Stories From the Vault

The Double Dummy

By Posted in - Analysis & Football Philosophy & Tactics on April 3rd, 2015 0 Comments

Watch the first 20 seconds of this clip:

Really it is about 7 seconds that matter: 8-15.

The dummy is a neglected skill, especially at the recreational level, but here we get a double dummy. The ball is played to Bonhof on the left, he motions Heynckes towards him from the left flank drawing a defender potentially opening space. Bonhof leaves the ball for Heynckes coming in the opposite direction with a defender in pursuit leaving space open behind him. Heynckes in turn leaves the ball for Bonhof who advances into the open space before the play peters out. That’s it: less than 7 seconds of genius that did nothing to influence the result.

Playing in a recreational league game a few years ago we had a goal called back when a player was in an offside position. Our player argued that because he hadn’t played the ball, he had opened his legs to let it go through, he wasn’t influencing the play. It took sometime after the game to convince him the call was correct because he couldn’t get it though his head that not playing the ball was influencing the game. It is a similar concept to John Cage’s composition 4’33” in that it poses an intellectual hurdle that some cannot overcome. How can I compare football to art? Because both are battles between individual conceptions of beauty vs mass cultural brutalism.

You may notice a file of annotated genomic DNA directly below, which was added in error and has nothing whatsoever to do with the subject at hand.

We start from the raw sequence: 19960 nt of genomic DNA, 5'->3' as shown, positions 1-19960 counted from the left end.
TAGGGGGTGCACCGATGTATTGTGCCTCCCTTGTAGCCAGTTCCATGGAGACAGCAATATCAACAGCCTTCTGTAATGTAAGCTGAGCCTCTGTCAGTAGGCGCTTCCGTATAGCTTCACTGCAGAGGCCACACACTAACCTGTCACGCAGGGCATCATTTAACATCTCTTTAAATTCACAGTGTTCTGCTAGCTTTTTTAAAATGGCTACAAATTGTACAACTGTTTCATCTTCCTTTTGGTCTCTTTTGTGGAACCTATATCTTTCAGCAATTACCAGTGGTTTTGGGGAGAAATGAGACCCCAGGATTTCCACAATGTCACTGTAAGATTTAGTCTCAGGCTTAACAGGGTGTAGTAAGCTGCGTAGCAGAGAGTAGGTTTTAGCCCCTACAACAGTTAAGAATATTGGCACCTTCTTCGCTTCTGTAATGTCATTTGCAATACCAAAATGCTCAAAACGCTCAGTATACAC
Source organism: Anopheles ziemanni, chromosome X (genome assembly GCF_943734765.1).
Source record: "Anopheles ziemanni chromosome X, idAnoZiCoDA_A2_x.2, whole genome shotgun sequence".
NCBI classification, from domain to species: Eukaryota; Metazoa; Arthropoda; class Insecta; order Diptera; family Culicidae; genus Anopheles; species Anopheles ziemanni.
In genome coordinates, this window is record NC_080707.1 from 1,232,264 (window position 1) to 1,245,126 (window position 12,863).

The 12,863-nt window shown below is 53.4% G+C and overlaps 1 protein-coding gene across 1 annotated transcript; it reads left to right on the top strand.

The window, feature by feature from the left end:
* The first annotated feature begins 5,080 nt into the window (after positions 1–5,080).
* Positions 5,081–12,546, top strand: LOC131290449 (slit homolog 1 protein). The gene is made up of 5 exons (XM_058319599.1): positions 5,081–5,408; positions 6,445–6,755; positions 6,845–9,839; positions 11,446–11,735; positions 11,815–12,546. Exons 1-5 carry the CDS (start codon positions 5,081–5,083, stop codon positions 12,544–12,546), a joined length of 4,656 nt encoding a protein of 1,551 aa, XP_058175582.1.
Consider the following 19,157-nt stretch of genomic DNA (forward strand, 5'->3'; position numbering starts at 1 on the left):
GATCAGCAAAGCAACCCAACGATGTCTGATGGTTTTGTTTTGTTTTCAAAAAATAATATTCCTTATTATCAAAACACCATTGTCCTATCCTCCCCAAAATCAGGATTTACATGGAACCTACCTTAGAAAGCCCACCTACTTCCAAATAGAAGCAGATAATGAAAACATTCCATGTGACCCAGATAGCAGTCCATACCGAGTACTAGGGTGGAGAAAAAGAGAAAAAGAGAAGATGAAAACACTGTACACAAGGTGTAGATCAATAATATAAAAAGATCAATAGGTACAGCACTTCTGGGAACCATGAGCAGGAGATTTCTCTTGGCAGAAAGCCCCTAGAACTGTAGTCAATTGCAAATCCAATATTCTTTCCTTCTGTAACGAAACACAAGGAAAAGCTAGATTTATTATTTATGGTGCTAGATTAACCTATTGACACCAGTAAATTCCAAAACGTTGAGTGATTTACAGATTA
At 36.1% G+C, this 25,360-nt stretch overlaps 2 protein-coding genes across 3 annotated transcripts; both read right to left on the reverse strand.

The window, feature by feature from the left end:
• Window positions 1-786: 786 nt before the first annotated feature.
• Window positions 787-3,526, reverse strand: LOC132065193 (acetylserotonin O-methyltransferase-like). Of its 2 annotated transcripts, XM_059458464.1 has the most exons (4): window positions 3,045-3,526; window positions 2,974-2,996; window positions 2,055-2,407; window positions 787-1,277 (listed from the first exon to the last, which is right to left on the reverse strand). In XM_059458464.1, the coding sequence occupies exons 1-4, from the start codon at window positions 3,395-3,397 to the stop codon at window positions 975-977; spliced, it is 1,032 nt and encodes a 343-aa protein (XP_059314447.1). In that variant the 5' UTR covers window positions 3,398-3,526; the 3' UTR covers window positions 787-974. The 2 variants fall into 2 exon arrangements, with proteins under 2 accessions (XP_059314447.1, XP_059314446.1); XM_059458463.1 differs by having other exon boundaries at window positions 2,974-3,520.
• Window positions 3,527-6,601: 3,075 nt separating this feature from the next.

The interplay between Bonhof & Heynckes was a moment of pure beauty on the pitch. Mönchengladbach are my favourite club in Germany and Bonhof was my favourite player growing up but until this clip was posted I hadn’t seen that gem. This clip is over forty years old and no doubt players did and have done the same thing before or since but this moment sums up why I chose to support Mönchengladbach. Their staring 11 for this match had five players who went on to win the World Cup less than four months later, including Heynckes & Bonhof.

It is difficult to find people who will dummy the ball and as a result when it does happen players aren’t expecting the ball when it arrives. Bonhof’s decision to leave the ball to Heynckes gave him the the option of playing or dummying himself depending on how the defender reacted. When in possession the focus of teams that want to control the ball is the creation and exploitation of space. Passing & movement create space and within that realm the dummy is an often overlooked means of creating gaps in coverage.

Some people believe a pianist performing 4’33” isn’t actually doing anything musical because their worldview doesn’t allow for (dis)organized silence as music. Similarly there are people who play soccer who can’t conceive of contributing by intentionally not playing the ball whilst appearing to have every intention of doing so. The pianist performing 4’33” doesn’t just sit still and there is never complete silence and that is the composition. Bonhof & Heynckes showed that the choice to not touch the ball can do as much as the choice to touch the ball.

PS: for more fun, watch Nicholas Cage take the 4’33” even further.


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